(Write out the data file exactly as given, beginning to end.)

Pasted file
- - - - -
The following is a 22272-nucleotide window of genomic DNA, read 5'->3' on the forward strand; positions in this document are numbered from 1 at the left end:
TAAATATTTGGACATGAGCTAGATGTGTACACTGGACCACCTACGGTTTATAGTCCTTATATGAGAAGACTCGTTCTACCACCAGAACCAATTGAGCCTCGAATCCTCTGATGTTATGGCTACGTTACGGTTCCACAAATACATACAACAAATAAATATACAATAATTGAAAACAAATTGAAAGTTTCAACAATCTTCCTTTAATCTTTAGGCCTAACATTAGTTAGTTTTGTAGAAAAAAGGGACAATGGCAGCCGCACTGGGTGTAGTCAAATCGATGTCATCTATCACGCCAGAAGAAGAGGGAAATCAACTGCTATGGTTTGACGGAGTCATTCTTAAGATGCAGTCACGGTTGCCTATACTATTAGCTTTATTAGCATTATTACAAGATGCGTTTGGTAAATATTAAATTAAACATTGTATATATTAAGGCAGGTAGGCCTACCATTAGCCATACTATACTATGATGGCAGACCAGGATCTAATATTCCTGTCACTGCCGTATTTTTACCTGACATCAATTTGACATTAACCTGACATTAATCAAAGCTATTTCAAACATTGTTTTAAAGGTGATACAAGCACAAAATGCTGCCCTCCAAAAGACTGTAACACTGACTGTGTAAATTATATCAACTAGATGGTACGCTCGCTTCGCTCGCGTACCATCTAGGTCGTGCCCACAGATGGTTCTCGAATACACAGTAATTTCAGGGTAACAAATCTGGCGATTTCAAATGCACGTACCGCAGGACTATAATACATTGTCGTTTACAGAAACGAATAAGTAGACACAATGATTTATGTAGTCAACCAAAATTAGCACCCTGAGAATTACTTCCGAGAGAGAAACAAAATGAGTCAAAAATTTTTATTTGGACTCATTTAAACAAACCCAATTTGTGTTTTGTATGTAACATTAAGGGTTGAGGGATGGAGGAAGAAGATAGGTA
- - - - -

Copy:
The following is a 22272-nucleotide window of genomic DNA, read 5'->3' on the forward strand; positions in this document are numbered from 1 at the left end:
TAAATATTTGGACATGAGCTAGATGTGTACACTGGACCACCTACGGTTTATAGTCCTTATATGAGAAGACTCGTTCTACCACCAGAACCAATTGAGCCTCGAATCCTCTGATGTTATGGCTACGTTACGGTTCCACAAATACATACAACAAATAAATATACAATAATTGAAAACAAATTGAAAGTTTCAACAATCTTCCTTTAATCTTTAGGCCTAACATTAGTTAGTTTTGTAGAAAAAAGGGACAATGGCAGCCGCACTGGGTGTAGTCAAATCGATGTCATCTATCACGCCAGAAGAAGAGGGAAATCAACTGCTATGGTTTGACGGAGTCATTCTTAAGATGCAGTCACGGTTGCCTATACTATTAGCTTTATTAGCATTATTACAAGATGCGTTTGGTAAATATTAAATTAAACATTGTATATATTAAGGCAGGTAGGCCTACCATTAGCCATACTATACTATGATGGCAGACCAGGATCTAATATTCCTGTCACTGCCGTATTTTTACCTGACATCAATTTGACATTAACCTGACATTAATCAAAGCTATTTCAAACATTGTTTTAAAGGTGATACAAGCACAAAATGCTGCCCTCCAAAAGACTGTAACACTGACTGTGTAAATTATATCAACTAGATGGTACGCTCGCTTCGCTCGCGTACCATCTAGGTCGTGCCCACAGATGGTTCTCGAATACACAGTAATTTCAGGGTAACAAATCTGGCGATTTCAAATGCACGTACCGCAGGACTATAATACATTGTCGTTTACAGAAACGAATAAGTAGACACAATGATTTATGTAGTCAACCAAAATTAGCACCCTGAGAATTACTTCCGAGAGAGAAACAAAATGAGTCAAAAATTTTTATTTGGACTCATTTAAACAAACCCAATTTGTGTTTTGTATGTAACATTAAGGGTTGAGGGATGGAGGAAGAAGATAGGTA